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McConnell Getting Involved In Gubernatorial Race

LOUISVILLE, Ky. (AP) - Gov. Ernie Fletcher didn't get Mitch
McConnell's blessing in the spring primary, but he'll soon get a
campaign boost from the influential Republican senator.
McConnell, the Senate minority leader, said Monday he expects to
spend part of the August congressional recess campaigning in
Kentucky for Fletcher, who is trying to rebound from his one-time
indictment in a hiring scandal that ended with a negotiated deal
with prosecutors.
The Republican governor, who is seeking a second term, is being
challenged in the Nov. 6 election by Democrat Steve Beshear, a
former lieutenant governor and attorney general.
McConnell, who refused to make an endorsement in the three-way
GOP gubernatorial primary in the spring and late last year wouldn't
comment on Fletcher's performance as governor, was upbeat Monday
about the governor's prospects against Beshear.
In a conference call with Kentucky reporters, McConnell said
he's had conversations with Fletcher since the May primary to
discuss strategy.
"I think the governor's campaign has come along nicely, and I
think he has an excellent chance of winning," said McConnell, a
key strategist behind the Republican rise to power in Kentucky even
though Democrats hold a clear registration advantage.
Besides the governorship, Republicans hold both of Kentucky's
U.S. Senate seats and four of its six U.S. House seats as well as
the state Senate.
McConnell didn't announce any campaign events for Fletcher in
August.
Fletcher's campaign said Monday that McConnell is scheduled to
attend three fundraisers for the governor in late August in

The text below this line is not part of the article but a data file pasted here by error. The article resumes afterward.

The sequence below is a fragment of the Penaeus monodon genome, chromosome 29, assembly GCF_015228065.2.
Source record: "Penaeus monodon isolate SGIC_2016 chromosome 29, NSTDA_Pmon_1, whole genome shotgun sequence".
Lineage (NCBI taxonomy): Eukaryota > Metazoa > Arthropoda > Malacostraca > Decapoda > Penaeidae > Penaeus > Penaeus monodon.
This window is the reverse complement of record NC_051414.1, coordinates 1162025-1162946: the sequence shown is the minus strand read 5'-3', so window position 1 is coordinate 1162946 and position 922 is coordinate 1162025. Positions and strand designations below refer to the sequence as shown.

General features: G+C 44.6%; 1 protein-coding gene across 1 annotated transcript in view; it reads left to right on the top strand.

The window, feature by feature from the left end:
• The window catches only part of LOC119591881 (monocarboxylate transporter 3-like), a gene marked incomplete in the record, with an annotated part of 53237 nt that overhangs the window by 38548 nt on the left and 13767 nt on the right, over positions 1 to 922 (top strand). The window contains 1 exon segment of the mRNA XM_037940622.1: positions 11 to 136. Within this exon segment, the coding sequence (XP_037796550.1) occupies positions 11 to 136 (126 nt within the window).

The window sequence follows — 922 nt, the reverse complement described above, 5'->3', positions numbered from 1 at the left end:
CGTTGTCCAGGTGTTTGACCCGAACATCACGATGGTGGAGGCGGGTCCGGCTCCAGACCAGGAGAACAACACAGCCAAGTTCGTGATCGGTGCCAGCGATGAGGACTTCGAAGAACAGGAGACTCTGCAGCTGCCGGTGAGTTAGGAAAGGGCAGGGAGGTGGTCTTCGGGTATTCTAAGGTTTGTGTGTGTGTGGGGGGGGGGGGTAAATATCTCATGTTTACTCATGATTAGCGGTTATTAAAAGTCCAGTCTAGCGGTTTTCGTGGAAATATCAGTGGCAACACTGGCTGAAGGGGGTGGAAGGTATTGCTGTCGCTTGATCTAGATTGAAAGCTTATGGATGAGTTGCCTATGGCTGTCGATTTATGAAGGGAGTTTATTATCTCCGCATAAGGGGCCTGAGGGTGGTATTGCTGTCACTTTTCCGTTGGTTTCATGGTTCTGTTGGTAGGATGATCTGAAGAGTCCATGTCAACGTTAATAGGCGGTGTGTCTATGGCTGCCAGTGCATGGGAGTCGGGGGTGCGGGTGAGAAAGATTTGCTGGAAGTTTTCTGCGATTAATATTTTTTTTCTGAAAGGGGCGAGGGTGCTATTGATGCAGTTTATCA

Lexington, Louisville and Owensboro.
Fletcher campaign manager Marty Ryall said the campaign hoped to
schedule other joint appearances with McConnell during the
congressional recess in August.
McConnell's support for Fletcher, which began after the primary,
came after months in which the senator was tightlipped about the
governor and Fletcher's political prospects.
Beshear spokeswoman Vicki Glass said Monday "it would be
interesting to know what, in McConnell's mind, changed between now
and one year ago when he wouldn't even utter Fletcher's name." She
referred to Fletcher as "the same indicted governor" who
"pleaded the Fifth and pardoned his political cronies."
Glass was referring to the hiring scandal in which Fletcher's
administration was accused of illegally rewarding political
supporters with state jobs.
A special grand jury indicted Fletcher on three misdemeanors
that later were dropped as part of a negotiated deal with
prosecutors. Fletcher, who said the probe was politically
motivated, issued a blanket pardon for everyone in his
administration, other than himself, who could have faced charges
stemming from the investigation. A subsequent grand jury report
claimed Fletcher oversaw a "widespread and coordinated plan" to
avoid state hiring laws.
Larry Sabato, director of the Center for Politics at the
University of Virginia, said McConnell's active support for
Fletcher in the fall campaign was a political necessity for the
senator to ensure Republicans are united behind him when he runs
for re-election in 2008.
"McConnell knows that at least until November his bread is
buttered on the side of Ernie Fletcher," Sabato said Monday by
telephone.
The hiring scandal would give McConnell a "built-in excuse" if
Fletcher loses in spite of his active support, Sabato said.
While McConnell looks to be a "considerable favorite" for
re-election next year, Sabato said, "he has got to be worried at
least a little bit about the possibility of a GOP bloodbath" in
November 2008, due to the unpopularity of the Iraq war.
McConnell has been the lead Senate Republican in support of
President Bush's war policy, including the troop buildup this year.
Ryall said he wasn't concerned about an anti-war backlash hurting
Fletcher because of his association with McConnell.
"This race is going to be driven by state issues," he said.
Ryall said that Fletcher and McConnell have spoken every other
week or so since the primary, and he expects the frequency of those
talks to increase closer to the election.
"His insights are always helpful to us," Ryall said of
McConnell.

(Copyright 2007 by The Associated Press. All Rights Reserved.)


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